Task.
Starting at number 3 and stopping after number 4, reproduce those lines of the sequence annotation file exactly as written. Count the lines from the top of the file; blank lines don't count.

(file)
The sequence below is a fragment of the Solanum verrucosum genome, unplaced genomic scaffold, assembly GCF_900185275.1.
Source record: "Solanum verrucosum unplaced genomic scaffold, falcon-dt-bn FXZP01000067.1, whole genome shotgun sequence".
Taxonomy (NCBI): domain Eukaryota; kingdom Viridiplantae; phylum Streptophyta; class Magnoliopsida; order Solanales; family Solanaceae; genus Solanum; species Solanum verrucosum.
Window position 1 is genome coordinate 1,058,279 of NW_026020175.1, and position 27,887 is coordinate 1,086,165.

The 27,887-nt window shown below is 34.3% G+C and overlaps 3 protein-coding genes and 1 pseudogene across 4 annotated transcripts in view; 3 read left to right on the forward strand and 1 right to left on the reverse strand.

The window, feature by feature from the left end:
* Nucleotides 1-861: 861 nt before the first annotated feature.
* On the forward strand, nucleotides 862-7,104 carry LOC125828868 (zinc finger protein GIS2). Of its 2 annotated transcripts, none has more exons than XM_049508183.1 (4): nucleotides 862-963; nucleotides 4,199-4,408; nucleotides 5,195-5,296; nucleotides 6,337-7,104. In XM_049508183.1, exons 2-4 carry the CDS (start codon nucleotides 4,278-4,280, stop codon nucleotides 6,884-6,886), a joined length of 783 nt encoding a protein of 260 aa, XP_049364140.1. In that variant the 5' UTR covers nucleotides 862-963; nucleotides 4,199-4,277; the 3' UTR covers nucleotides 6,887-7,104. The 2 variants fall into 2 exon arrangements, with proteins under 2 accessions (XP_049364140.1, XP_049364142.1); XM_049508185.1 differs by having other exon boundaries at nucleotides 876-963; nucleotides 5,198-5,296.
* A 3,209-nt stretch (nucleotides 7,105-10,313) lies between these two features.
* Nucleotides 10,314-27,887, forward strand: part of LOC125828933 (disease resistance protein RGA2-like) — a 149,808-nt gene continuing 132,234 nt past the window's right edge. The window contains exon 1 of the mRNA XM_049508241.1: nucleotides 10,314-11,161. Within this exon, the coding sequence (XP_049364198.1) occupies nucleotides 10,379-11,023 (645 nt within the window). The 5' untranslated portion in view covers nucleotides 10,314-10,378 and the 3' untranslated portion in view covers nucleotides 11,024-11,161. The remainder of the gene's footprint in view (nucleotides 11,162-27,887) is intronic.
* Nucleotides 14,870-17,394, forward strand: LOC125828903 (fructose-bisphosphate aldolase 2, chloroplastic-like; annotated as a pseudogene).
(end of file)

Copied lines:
Taxonomy (NCBI): domain Eukaryota; kingdom Viridiplantae; phylum Streptophyta; class Magnoliopsida; order Solanales; family Solanaceae; genus Solanum; species Solanum verrucosum.
Window position 1 is genome coordinate 1,058,279 of NW_026020175.1, and position 27,887 is coordinate 1,086,165.